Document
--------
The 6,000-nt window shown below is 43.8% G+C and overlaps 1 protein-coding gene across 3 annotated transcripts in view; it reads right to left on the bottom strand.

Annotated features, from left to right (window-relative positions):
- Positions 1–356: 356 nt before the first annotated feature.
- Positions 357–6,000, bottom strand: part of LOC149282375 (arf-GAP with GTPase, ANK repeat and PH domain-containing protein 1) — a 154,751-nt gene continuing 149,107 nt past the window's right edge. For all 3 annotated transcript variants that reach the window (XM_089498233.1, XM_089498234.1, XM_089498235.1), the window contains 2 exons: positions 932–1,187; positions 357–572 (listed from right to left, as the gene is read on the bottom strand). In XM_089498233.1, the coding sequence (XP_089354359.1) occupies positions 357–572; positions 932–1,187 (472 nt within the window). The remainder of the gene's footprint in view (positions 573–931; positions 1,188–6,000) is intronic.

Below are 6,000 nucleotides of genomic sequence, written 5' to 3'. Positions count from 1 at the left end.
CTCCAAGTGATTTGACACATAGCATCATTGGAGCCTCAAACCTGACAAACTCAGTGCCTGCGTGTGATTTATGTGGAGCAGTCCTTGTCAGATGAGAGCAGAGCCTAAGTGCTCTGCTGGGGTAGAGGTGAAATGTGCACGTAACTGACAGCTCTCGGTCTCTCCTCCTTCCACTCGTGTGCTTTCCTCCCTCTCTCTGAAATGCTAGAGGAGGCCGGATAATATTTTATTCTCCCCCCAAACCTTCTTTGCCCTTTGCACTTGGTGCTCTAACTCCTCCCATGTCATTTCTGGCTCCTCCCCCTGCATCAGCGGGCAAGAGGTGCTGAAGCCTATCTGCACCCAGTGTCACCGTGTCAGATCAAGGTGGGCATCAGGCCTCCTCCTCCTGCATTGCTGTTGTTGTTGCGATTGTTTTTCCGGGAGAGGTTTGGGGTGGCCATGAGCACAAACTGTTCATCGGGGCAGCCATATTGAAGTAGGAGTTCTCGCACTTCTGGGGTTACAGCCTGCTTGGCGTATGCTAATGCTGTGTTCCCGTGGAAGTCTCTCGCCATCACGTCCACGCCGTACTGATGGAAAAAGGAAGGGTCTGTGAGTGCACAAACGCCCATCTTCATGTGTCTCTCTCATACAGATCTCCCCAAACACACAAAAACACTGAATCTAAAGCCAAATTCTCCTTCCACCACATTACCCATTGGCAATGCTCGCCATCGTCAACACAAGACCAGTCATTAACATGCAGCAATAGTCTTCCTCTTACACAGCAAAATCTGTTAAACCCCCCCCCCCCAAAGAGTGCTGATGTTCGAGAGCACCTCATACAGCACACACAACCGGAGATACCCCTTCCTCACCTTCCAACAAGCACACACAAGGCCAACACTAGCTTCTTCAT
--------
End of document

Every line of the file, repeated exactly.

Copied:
The 6,000-nt window shown below is 43.8% G+C and overlaps 1 protein-coding gene across 3 annotated transcripts in view; it reads right to left on the bottom strand.

Annotated features, from left to right (window-relative positions):
- Positions 1–356: 356 nt before the first annotated feature.
- Positions 357–6,000, bottom strand: part of LOC149282375 (arf-GAP with GTPase, ANK repeat and PH domain-containing protein 1) — a 154,751-nt gene continuing 149,107 nt past the window's right edge. For all 3 annotated transcript variants that reach the window (XM_089498233.1, XM_089498234.1, XM_089498235.1), the window contains 2 exons: positions 932–1,187; positions 357–572 (listed from right to left, as the gene is read on the bottom strand). In XM_089498233.1, the coding sequence (XP_089354359.1) occupies positions 357–572; positions 932–1,187 (472 nt within the window). The remainder of the gene's footprint in view (positions 573–931; positions 1,188–6,000) is intronic.

Below are 6,000 nucleotides of genomic sequence, written 5' to 3'. Positions count from 1 at the left end.
CTCCAAGTGATTTGACACATAGCATCATTGGAGCCTCAAACCTGACAAACTCAGTGCCTGCGTGTGATTTATGTGGAGCAGTCCTTGTCAGATGAGAGCAGAGCCTAAGTGCTCTGCTGGGGTAGAGGTGAAATGTGCACGTAACTGACAGCTCTCGGTCTCTCCTCCTTCCACTCGTGTGCTTTCCTCCCTCTCTCTGAAATGCTAGAGGAGGCCGGATAATATTTTATTCTCCCCCCAAACCTTCTTTGCCCTTTGCACTTGGTGCTCTAACTCCTCCCATGTCATTTCTGGCTCCTCCCCCTGCATCAGCGGGCAAGAGGTGCTGAAGCCTATCTGCACCCAGTGTCACCGTGTCAGATCAAGGTGGGCATCAGGCCTCCTCCTCCTGCATTGCTGTTGTTGTTGCGATTGTTTTTCCGGGAGAGGTTTGGGGTGGCCATGAGCACAAACTGTTCATCGGGGCAGCCATATTGAAGTAGGAGTTCTCGCACTTCTGGGGTTACAGCCTGCTTGGCGTATGCTAATGCTGTGTTCCCGTGGAAGTCTCTCGCCATCACGTCCACGCCGTACTGATGGAAAAAGGAAGGGTCTGTGAGTGCACAAACGCCCATCTTCATGTGTCTCTCTCATACAGATCTCCCCAAACACACAAAAACACTGAATCTAAAGCCAAATTCTCCTTCCACCACATTACCCATTGGCAATGCTCGCCATCGTCAACACAAGACCAGTCATTAACATGCAGCAATAGTCTTCCTCTTACACAGCAAAATCTGTTAAACCCCCCCCCCCCAAAGAGTGCTGATGTTCGAGAGCACCTCATACAGCACACACAACCGGAGATACCCCTTCCTCACCTTCCAACAAGCACACACAAGGCCAACACTAGCTTCTTCAT